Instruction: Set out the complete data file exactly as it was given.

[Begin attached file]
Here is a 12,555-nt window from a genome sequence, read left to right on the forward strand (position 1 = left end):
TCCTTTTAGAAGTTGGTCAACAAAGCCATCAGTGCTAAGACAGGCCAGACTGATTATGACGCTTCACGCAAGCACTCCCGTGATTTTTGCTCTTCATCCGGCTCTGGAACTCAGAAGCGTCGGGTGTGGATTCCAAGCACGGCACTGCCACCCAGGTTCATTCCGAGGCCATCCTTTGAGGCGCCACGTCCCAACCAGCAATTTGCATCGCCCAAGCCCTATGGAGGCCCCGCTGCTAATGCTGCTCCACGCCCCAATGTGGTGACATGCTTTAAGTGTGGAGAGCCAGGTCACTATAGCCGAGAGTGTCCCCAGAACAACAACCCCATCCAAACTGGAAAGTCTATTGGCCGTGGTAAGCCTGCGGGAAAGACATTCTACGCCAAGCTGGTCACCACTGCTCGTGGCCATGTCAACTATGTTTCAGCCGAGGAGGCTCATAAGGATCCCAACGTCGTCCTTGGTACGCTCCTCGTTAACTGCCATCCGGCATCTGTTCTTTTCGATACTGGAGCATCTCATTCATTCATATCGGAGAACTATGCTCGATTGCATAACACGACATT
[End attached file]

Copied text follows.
Here is a 12,555-nt window from a genome sequence, read left to right on the forward strand (position 1 = left end):
TCCTTTTAGAAGTTGGTCAACAAAGCCATCAGTGCTAAGACAGGCCAGACTGATTATGACGCTTCACGCAAGCACTCCCGTGATTTTTGCTCTTCATCCGGCTCTGGAACTCAGAAGCGTCGGGTGTGGATTCCAAGCACGGCACTGCCACCCAGGTTCATTCCGAGGCCATCCTTTGAGGCGCCACGTCCCAACCAGCAATTTGCATCGCCCAAGCCCTATGGAGGCCCCGCTGCTAATGCTGCTCCACGCCCCAATGTGGTGACATGCTTTAAGTGTGGAGAGCCAGGTCACTATAGCCGAGAGTGTCCCCAGAACAACAACCCCATCCAAACTGGAAAGTCTATTGGCCGTGGTAAGCCTGCGGGAAAGACATTCTACGCCAAGCTGGTCACCACTGCTCGTGGCCATGTCAACTATGTTTCAGCCGAGGAGGCTCATAAGGATCCCAACGTCGTCCTTGGTACGCTCCTCGTTAACTGCCATCCGGCATCTGTTCTTTTCGATACTGGAGCATCTCATTCATTCATATCGGAGAACTATGCTCGATTGCATAACACGACATT